The rate of autism in the 1970s was around 1 child in 10000. Prior to the 1930s the disease was barely heard of and only a few children, fewer than ten, had even been documented in psychiatric medical records as having any symptoms similar to the autism spectrum symptoms. (Denial/Blaxill, Olmsted)
Around 1999 to 2000 there was a sharp increase in the rate of autism diagnosed. Changes in awareness and/or diagnosis criteria may have some impact on short term changes but the increase in rate from the 1970s is significant. Extrapolating into the future following the recent rate of change in the rate of children diagnosed with autism takes us to an estimated rate of 1 in 34 children in the year 2042. We all need to ask ourselves if now is a better time to try to prevent autism from occurring in our nation’s children or if we should wait until 2042. There are multiple risk factors including specific timing during the infant’s prenatal development, exposure to certain toxins, and nutrient deficiency and/or genetic susceptibility – complex, yes, but complex just takes a little more work to handle.
Improved screening for risk factors of mothers during perinatal and prenatal care and screening of infants and toddlers before symptoms occur could help provide individualized guidance to help reduce known risk factors associated with increased risk of developing autism.
This series of pages titled as Step 1, Step 2, etc. is a draft of steps for how to prevent autism or other chronic illnesses:
- Step 1: Believing is the First Step Towards Change.
- Step 2: Self Care for Prenatal Health, Part One.
- Step 2: Part Two, Self Care for Prenatal Health.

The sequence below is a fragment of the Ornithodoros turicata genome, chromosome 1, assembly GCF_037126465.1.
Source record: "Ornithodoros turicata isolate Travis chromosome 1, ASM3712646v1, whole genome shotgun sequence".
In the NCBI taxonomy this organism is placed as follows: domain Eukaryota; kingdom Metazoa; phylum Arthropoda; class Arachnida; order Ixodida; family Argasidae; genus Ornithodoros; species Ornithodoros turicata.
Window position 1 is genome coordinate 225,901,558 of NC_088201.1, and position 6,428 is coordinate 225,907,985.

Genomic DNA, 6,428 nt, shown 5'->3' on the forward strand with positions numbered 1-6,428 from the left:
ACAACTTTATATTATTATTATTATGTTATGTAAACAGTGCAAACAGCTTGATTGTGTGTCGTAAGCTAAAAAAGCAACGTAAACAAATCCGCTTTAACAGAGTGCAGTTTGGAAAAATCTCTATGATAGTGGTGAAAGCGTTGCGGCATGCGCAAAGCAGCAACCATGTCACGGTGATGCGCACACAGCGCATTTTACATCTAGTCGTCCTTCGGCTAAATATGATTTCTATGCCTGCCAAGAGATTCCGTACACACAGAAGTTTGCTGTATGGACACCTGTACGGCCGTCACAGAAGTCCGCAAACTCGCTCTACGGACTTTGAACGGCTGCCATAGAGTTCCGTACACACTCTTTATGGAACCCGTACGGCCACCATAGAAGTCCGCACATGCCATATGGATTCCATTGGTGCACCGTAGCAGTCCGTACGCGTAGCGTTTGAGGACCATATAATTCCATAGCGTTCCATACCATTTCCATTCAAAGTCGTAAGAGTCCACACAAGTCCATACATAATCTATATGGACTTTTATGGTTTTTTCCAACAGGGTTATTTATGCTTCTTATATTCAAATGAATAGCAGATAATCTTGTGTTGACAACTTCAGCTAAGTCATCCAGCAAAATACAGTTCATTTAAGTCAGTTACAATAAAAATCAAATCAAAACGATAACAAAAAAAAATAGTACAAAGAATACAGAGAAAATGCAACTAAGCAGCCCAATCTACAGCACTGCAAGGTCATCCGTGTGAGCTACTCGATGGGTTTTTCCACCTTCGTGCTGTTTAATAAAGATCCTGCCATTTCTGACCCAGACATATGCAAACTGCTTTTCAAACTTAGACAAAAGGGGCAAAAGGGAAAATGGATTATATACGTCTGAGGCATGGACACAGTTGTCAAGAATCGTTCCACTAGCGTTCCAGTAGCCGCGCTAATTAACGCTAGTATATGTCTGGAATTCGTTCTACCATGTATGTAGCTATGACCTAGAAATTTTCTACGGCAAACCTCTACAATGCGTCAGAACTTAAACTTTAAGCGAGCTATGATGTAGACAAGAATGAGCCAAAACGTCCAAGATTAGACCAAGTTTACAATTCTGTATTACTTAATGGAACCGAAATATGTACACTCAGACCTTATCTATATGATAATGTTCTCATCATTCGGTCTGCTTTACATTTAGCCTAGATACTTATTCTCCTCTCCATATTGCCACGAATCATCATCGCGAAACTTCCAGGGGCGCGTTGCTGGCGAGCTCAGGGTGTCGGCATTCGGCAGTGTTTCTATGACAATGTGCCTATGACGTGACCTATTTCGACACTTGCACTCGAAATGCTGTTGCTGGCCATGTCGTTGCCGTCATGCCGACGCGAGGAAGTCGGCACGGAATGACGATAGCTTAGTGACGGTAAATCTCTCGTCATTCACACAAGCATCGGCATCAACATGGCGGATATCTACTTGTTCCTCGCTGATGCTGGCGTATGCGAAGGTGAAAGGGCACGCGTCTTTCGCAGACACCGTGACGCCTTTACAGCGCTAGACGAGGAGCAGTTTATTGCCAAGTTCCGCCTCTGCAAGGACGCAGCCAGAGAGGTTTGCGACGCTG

- Step 2: Self care prenatally: Why? What about everybody else?
- Step 3: Let’s Protect Against All Disease During Infancy.
- Needs to go in Step 3, which is in early stages of draft: Newborn screening for autism – 3 sets of 5 potential biomarkers
- (Biomarkers are ways to tell that the baby’s body chemistry, lab tests, are different than typical using the umbilical cord blood sample that is already being collected and used for other screening purposes – it would just add expense, so first set of five simplest tests would be done on all infant’s samples and those who had the differences noted in children who later in life developed autism, would be screened for the second set of five and those who continued to have the noted differences in lab values would have the third set of five lab tests performed on the cord blood sample; the series of testing provides increased accuracy of results while saving some time and money on the number of biomarkers involved. It is a complex problem, requiring complex strategies. The infants who tested with the differences could then have nutrient deficiency and genetic screening tests done for the known risk factors and social and lifestyle factors could be evaluated in the home (things like vinyl flooring and poor air circulation, especially if there is a smoker in the house or large numbers of decorative candles).
- More about formaldehyde, it may be a risk factor for many types of chronic illness across the lifespan. It is a toxin found in vinyl flooring and second hand smoke: Formaldehyde: Health Risk and Environmental and Dietary Sources.
Disclaimer: Opinions are my own and the information is provided for educational purposes within the guidelines of fair use. While I am a Registered Dietitian this information is not intended to provide individual health guidance. Please see a health professional for individual health care purposes.